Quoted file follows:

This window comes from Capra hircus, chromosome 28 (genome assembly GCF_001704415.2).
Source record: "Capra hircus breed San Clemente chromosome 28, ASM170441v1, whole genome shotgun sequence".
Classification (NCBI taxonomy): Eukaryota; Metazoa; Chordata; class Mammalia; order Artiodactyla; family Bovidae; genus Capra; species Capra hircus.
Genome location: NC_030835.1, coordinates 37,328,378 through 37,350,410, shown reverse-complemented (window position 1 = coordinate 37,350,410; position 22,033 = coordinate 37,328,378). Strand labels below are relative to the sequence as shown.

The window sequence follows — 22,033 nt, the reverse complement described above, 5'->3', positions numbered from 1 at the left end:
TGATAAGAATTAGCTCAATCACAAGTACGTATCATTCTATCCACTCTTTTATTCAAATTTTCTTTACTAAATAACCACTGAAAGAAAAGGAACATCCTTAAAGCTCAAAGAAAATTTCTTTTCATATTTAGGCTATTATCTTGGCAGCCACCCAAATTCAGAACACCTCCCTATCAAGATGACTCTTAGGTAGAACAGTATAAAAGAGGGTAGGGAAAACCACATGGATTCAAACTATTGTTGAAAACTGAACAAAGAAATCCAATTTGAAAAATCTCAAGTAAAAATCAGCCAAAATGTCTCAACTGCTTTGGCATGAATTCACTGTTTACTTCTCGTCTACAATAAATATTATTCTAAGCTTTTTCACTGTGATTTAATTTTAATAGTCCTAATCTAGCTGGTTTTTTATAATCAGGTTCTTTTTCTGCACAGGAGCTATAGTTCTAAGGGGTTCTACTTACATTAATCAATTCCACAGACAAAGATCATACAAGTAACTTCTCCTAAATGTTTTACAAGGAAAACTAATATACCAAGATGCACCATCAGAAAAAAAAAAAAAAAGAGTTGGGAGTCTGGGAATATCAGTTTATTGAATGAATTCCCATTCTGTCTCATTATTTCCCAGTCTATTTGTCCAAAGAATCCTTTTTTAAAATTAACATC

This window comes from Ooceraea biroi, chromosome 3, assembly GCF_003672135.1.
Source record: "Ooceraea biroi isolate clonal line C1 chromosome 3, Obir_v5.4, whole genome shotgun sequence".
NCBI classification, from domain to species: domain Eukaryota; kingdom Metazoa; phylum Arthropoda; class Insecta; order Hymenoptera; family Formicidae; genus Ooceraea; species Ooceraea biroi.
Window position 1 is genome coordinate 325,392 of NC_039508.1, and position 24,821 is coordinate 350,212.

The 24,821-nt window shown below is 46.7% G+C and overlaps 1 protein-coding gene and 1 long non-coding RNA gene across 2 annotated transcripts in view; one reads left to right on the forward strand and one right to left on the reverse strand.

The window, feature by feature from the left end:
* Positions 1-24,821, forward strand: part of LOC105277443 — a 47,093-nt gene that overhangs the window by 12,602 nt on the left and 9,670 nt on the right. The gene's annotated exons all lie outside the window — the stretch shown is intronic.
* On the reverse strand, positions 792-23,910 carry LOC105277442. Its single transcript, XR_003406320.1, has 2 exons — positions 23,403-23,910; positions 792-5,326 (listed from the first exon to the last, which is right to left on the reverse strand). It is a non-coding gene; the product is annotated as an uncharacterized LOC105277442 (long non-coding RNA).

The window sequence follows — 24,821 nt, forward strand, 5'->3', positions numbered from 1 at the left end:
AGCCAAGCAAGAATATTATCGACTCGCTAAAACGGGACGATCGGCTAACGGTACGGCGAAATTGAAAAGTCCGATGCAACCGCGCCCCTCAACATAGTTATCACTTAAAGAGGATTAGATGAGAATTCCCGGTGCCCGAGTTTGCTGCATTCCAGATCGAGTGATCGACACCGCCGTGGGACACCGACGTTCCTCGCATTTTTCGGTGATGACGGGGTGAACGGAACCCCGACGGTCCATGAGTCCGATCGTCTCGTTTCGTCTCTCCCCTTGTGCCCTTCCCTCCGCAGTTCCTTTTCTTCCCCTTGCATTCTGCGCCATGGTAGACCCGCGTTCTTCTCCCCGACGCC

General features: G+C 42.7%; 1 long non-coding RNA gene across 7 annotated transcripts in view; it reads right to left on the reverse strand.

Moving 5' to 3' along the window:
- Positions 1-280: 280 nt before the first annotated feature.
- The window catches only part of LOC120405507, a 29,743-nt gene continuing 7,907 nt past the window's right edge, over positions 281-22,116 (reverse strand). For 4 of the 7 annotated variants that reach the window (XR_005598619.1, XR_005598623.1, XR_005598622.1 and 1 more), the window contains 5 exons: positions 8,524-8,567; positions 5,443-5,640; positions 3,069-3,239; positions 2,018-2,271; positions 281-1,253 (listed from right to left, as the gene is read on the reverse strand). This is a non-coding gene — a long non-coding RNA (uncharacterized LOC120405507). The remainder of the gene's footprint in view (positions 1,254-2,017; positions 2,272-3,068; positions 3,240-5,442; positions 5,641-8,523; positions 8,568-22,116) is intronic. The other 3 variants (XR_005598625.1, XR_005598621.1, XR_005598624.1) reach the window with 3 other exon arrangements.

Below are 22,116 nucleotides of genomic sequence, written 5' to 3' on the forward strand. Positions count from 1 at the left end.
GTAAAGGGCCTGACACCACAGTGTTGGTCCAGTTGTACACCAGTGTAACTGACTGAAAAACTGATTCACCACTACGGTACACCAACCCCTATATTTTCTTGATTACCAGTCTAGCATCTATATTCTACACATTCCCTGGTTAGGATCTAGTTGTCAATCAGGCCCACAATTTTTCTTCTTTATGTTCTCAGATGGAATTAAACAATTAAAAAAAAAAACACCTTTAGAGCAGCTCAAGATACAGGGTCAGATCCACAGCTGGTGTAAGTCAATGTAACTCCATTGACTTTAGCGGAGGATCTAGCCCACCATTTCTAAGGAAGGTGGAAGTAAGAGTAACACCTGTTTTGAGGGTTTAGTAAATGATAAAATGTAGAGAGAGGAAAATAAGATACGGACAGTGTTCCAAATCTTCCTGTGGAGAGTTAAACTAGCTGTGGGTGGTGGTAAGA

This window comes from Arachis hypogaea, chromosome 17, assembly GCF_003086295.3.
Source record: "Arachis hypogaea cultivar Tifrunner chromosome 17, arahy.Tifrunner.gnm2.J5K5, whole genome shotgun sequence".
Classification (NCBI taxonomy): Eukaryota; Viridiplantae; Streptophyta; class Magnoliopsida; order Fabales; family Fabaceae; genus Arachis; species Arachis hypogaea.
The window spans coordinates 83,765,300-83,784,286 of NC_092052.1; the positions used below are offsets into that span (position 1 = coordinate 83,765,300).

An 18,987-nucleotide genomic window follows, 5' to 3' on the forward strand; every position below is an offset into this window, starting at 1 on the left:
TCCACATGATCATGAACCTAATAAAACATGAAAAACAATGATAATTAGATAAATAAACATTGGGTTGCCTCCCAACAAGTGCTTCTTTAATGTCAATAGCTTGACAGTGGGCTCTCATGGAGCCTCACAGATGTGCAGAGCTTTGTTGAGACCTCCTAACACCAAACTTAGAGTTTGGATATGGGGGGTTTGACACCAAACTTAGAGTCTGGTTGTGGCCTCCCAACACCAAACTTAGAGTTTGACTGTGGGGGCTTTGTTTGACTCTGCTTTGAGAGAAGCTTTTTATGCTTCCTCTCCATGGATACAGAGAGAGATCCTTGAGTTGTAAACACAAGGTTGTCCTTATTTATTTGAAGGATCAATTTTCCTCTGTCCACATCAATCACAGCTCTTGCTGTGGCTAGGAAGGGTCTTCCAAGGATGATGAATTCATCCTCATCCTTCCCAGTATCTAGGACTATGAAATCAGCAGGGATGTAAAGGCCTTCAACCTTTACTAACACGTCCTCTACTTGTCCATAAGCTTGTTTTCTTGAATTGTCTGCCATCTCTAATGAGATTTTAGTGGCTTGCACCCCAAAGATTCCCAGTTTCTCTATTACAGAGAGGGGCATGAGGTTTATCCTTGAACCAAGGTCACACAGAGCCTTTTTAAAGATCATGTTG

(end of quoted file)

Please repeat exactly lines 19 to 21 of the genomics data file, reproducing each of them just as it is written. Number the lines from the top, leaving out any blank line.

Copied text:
- Positions 1-280: 280 nt before the first annotated feature.
- The window catches only part of LOC120405507, a 29,743-nt gene continuing 7,907 nt past the window's right edge, over positions 281-22,116 (reverse strand). For 4 of the 7 annotated variants that reach the window (XR_005598619.1, XR_005598623.1, XR_005598622.1 and 1 more), the window contains 5 exons: positions 8,524-8,567; positions 5,443-5,640; positions 3,069-3,239; positions 2,018-2,271; positions 281-1,253 (listed from right to left, as the gene is read on the reverse strand). This is a non-coding gene — a long non-coding RNA (uncharacterized LOC120405507). The remainder of the gene's footprint in view (positions 1,254-2,017; positions 2,272-3,068; positions 3,240-5,442; positions 5,641-8,523; positions 8,568-22,116) is intronic. The other 3 variants (XR_005598625.1, XR_005598621.1, XR_005598624.1) reach the window with 3 other exon arrangements.

Below are 22,116 nucleotides of genomic sequence, written 5' to 3' on the forward strand. Positions count from 1 at the left end.